ABOUT MURRAY BECKER
Murray Becker was born in 1909 in Brooklyn, NY. He was a photographer and photojournalist. Becker's photos displayed sports and war topics - from baseball to destructive weapons.
EDUCATION AND COLLEGE
Becker was self-taught in photography, and his parents were photographer as well. He was a staff photographer for The New York American and The Albany Times-Union before joining The A.P. in 1929.
BECKER'S LATER PHOTOS
Before the Hindenburg disaster, Becker took photos of famous baseball players - in particular, Lou Gehrig. The photo taken below was captured on July 4, 1939, otherwise known as "Lou Gehrig Appreciation Day". He made a speech about his major improvement in baseball - winning 2,130 games in a row in two weeks. “Fans, for the past two weeks you have been reading about a bad break I got. Yet today I consider myself the luckiest man on the face of the earth.”
Yankees Baseball player Lou Gehrig's speech
BECKER'S EARLIER PHOTOS
Becker was most famous for his iconic photos of the Hindenburg Disaster, which happened before he took pictures for baseball. This took place on May 6, 1937 – this was an incident that involved a burning German passenger airship that crashed into a tower.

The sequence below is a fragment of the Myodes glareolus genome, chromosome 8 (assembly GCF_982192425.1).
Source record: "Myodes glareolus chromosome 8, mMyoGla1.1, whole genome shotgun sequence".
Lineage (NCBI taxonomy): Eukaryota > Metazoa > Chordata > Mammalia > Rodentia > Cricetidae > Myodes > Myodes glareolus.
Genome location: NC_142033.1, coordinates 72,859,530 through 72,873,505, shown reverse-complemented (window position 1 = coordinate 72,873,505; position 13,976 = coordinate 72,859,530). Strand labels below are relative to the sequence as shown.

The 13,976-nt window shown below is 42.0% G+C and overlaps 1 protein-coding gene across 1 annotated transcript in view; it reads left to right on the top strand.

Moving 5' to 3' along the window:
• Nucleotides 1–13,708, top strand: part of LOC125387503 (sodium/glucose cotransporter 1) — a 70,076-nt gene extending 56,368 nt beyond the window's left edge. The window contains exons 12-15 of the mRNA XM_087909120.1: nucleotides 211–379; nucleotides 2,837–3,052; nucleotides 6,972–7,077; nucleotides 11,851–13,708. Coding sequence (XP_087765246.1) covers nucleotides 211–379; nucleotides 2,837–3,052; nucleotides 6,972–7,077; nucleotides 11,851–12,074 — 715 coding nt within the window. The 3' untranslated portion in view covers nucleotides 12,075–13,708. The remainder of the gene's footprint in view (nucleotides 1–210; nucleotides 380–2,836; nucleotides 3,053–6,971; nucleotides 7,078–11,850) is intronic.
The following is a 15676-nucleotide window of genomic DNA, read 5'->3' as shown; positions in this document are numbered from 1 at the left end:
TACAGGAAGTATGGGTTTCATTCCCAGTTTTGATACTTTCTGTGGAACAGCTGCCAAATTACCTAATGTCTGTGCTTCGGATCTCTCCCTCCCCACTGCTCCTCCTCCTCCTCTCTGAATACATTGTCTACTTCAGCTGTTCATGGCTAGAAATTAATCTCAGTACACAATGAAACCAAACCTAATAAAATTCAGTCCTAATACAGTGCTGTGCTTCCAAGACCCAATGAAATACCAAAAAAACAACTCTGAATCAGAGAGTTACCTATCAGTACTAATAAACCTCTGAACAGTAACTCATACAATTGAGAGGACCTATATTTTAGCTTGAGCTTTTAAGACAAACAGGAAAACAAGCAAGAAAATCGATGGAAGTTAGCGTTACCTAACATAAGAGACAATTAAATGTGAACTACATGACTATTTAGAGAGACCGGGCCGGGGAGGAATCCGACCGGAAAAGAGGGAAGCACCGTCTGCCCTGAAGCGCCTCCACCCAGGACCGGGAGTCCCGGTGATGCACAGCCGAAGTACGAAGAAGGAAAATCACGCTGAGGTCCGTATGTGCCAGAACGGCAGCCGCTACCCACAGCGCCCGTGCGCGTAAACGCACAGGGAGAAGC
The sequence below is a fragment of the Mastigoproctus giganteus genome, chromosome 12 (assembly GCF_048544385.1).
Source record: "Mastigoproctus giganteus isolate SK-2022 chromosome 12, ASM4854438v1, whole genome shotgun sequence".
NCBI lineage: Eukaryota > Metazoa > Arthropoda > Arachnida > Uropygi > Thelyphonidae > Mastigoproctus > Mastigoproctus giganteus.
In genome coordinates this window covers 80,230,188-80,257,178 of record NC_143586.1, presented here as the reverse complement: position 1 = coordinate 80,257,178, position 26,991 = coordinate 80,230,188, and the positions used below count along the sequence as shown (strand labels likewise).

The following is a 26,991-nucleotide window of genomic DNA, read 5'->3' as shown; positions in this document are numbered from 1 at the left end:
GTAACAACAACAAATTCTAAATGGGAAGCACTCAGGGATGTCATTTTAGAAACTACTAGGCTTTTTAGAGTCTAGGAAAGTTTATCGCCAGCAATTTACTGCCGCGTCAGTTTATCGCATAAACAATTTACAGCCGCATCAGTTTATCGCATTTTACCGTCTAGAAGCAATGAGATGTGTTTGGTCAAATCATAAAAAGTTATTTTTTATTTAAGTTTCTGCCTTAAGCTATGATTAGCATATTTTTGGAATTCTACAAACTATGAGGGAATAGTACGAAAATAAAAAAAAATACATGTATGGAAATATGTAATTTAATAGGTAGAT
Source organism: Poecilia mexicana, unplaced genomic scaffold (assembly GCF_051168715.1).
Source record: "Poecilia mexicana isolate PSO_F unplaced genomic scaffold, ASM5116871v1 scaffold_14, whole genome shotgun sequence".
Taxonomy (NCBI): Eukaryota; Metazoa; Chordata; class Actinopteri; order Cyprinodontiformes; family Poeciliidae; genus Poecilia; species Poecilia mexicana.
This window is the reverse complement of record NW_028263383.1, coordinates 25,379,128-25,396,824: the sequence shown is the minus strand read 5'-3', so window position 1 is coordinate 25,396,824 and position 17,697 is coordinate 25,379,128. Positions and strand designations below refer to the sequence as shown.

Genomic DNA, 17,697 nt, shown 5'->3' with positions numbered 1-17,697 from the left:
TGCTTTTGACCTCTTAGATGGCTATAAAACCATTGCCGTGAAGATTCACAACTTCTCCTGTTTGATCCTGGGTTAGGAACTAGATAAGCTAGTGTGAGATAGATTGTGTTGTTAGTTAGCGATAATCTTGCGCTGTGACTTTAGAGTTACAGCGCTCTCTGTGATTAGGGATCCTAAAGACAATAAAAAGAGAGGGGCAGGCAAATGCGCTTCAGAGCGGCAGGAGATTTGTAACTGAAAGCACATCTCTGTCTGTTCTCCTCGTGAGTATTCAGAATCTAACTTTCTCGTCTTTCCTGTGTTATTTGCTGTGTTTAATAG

German passenger airship LZ 129 Hindenburg caught fire and fell seconds later.
SO WHY IS HE FAMOUS?
Even though he took several different photos, Becker became most famous for his iconic photos of the Hindenburg Disaster in 1937. Becker received the award "World Press Photo Award for Sports", for his baseball photos. Instead of an award for the Hindenburg Disaster, Becker's photos appeared in the newspaper - which left many viewers astonished.
Becker and Gehrig (before retirement)
Flockhart, Burt A. "Known for Shots of Hindenburg Disaster, Gehrig Farewell : Photographer Murray Becker Dies at 77." Los Angeles Times 20 Mar. 1986: 1. Los Angeles Times. Web. 30 Nov. 2016. <http://articles.latimes.com/1986-03-20/local/me-21599_1_murray-becker>.
Grossman, Dan. "The Hindenburg Disaster." Airships.net. Dan Grossman, 1997. Web. 30 Nov. 2016. <http://www.airships.net/hindenburg/disaster/>.
"Luckiest Man." National Baseball Hall of Fame. Cogapp, 2016. Web. 30 Nov. 2016. <http://baseballhall.org/discover/lou-gehrig-luckiest-man>.